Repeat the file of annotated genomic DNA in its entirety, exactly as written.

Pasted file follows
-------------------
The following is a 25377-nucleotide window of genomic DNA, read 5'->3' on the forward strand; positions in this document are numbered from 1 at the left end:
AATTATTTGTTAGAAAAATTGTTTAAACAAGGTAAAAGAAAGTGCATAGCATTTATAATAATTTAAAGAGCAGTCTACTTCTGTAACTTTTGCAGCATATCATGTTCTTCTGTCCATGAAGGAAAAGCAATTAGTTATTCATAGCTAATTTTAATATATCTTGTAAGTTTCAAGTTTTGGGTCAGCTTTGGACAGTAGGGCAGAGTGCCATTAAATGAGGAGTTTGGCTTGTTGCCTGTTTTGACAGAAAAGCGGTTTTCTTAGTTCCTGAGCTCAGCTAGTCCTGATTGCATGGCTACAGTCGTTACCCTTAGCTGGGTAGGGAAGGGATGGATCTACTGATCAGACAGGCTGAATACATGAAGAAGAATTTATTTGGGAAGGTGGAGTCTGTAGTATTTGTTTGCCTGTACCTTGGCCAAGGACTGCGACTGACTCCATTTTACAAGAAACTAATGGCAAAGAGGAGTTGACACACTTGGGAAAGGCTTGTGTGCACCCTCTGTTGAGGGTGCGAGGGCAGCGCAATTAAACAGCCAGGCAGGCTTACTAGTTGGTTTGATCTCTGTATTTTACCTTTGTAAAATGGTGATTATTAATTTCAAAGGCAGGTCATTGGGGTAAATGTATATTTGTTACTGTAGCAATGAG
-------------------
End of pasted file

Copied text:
The following is a 25377-nucleotide window of genomic DNA, read 5'->3' on the forward strand; positions in this document are numbered from 1 at the left end:
AATTATTTGTTAGAAAAATTGTTTAAACAAGGTAAAAGAAAGTGCATAGCATTTATAATAATTTAAAGAGCAGTCTACTTCTGTAACTTTTGCAGCATATCATGTTCTTCTGTCCATGAAGGAAAAGCAATTAGTTATTCATAGCTAATTTTAATATATCTTGTAAGTTTCAAGTTTTGGGTCAGCTTTGGACAGTAGGGCAGAGTGCCATTAAATGAGGAGTTTGGCTTGTTGCCTGTTTTGACAGAAAAGCGGTTTTCTTAGTTCCTGAGCTCAGCTAGTCCTGATTGCATGGCTACAGTCGTTACCCTTAGCTGGGTAGGGAAGGGATGGATCTACTGATCAGACAGGCTGAATACATGAAGAAGAATTTATTTGGGAAGGTGGAGTCTGTAGTATTTGTTTGCCTGTACCTTGGCCAAGGACTGCGACTGACTCCATTTTACAAGAAACTAATGGCAAAGAGGAGTTGACACACTTGGGAAAGGCTTGTGTGCACCCTCTGTTGAGGGTGCGAGGGCAGCGCAATTAAACAGCCAGGCAGGCTTACTAGTTGGTTTGATCTCTGTATTTTACCTTTGTAAAATGGTGATTATTAATTTCAAAGGCAGGTCATTGGGGTAAATGTATATTTGTTACTGTAGCAATGAG